SB: Alas, I’m afraid it would be horrible to play favourites with my wardrobe as every piece of clothing serves its purpose and has some amount of affection from me (otherwise it wouldn’t be in my wardrobe…) but I’ll have ‘of the moment’ favourite pieces and right now, it’s surprisingly a very casual white puff-hemmed pinafore from the label Tofu. It’s a good building block piece to layer over or under and put together something very un-casual with it.

TC: From the very beginning, you’ve kept Style Bubble a personal project, declaring you are not an insider, yet, you’ve written for magazines, and fashion blog are quickly gaining influence in their own quirky way… do you still feel like in outsider? Is this something you want to surrender to?

SB: I would still say that even though I’ve dipped my toes into the ‘industry’, I still feel like an outsider. Style Bubble is still very personal and I still blog for the same reason I did 1 year ago; that is to just present ideas, findings and my own fashion journey to people not because I want to inform people and get everyone to like what I like, but just to have it documented in a concrete manner. If offers to write for magazines and all the other opportunities that I have been very lucky to have via Style Bubble suddenly stopped tomorrow, I’d still continue to blog. I’m very tentative about overstepping the boundaries. I’m not a professional fashion journalist nor should I presume that I am one. I’m not familiar with the ins and outs of the fashion industry. I’m at a point where I don’t really have a clue what exactly I want to do or indeed whether I want to work in the fashion industry permanently. I’m quite happy to write freelance and quietly go about my own geeky blogging thing at home and consuming fashion in my geeky way, which is why I still feel like an outsider. Nothing wrong with that though!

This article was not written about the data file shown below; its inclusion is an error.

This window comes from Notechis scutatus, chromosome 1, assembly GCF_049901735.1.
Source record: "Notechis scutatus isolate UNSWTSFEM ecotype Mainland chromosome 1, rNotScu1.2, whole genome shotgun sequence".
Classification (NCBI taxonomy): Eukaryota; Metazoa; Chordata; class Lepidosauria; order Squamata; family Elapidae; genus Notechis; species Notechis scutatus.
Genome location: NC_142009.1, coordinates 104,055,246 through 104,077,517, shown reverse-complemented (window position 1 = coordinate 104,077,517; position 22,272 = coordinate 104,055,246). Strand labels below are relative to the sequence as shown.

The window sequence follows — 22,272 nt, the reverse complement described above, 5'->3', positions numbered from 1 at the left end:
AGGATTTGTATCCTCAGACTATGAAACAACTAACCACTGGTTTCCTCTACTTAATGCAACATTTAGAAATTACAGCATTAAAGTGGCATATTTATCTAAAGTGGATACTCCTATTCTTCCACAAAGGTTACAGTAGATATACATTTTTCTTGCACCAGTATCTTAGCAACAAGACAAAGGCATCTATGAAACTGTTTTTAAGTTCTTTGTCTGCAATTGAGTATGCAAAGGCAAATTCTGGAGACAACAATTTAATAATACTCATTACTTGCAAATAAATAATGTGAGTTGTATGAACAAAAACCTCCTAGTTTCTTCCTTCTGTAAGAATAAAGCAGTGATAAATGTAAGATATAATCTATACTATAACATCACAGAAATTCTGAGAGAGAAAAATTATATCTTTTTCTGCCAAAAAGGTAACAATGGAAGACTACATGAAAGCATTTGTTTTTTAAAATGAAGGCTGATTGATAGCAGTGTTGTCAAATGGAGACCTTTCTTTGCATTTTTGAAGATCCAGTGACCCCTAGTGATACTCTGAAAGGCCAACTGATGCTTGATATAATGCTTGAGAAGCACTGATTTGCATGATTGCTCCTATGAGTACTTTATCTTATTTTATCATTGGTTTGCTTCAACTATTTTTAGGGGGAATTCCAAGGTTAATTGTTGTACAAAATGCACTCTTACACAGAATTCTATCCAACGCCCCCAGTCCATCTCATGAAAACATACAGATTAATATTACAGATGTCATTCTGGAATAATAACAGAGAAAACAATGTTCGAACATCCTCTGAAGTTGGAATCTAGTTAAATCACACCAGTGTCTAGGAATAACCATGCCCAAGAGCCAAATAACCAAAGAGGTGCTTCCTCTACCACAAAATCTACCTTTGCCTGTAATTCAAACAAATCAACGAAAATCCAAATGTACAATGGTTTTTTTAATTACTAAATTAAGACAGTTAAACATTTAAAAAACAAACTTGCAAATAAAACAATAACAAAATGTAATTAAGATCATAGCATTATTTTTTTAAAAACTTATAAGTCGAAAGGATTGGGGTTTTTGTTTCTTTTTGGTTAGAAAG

TC: Style Bubble is a personal account of the development of your style, and it’s blog that’s influenced a lot of people, and continues to grow. Do you ever ponder what impact this has on the Fashion Industry? How has the personal nature of blogging affected you?

SB: I don’t really see Style Bubble as something that has influenced people and therefore talking about my insignificant blog as something that has impacted the Fashion Industry (see….it’s so important it has capital letters!), is just frankly ludicrous. I’m a girl who works in digital media planning who posts some outfits, chats about designers and shops a lot. That is basically the breakdown. Don’t get me wrong though - when people say they are influenced by Style Bubble, it is very flattering, but I suspect that if more fashionable people from London who dress a lot better than I do also wrote a blog, perhaps they would have that same ‘impact’? I just happen to be geeky/blog-obsessed enough to do it. If anything, and this is related to the second part of your question, blogging has affected me more than it has done for readers. I have learnt to have a thicker skin, to perhaps realise that I do have some redeeming merits and that maybe I’m not the useless lemon I thought I was when I graduated from UCL with a history degree and no clue as to what I was going to do.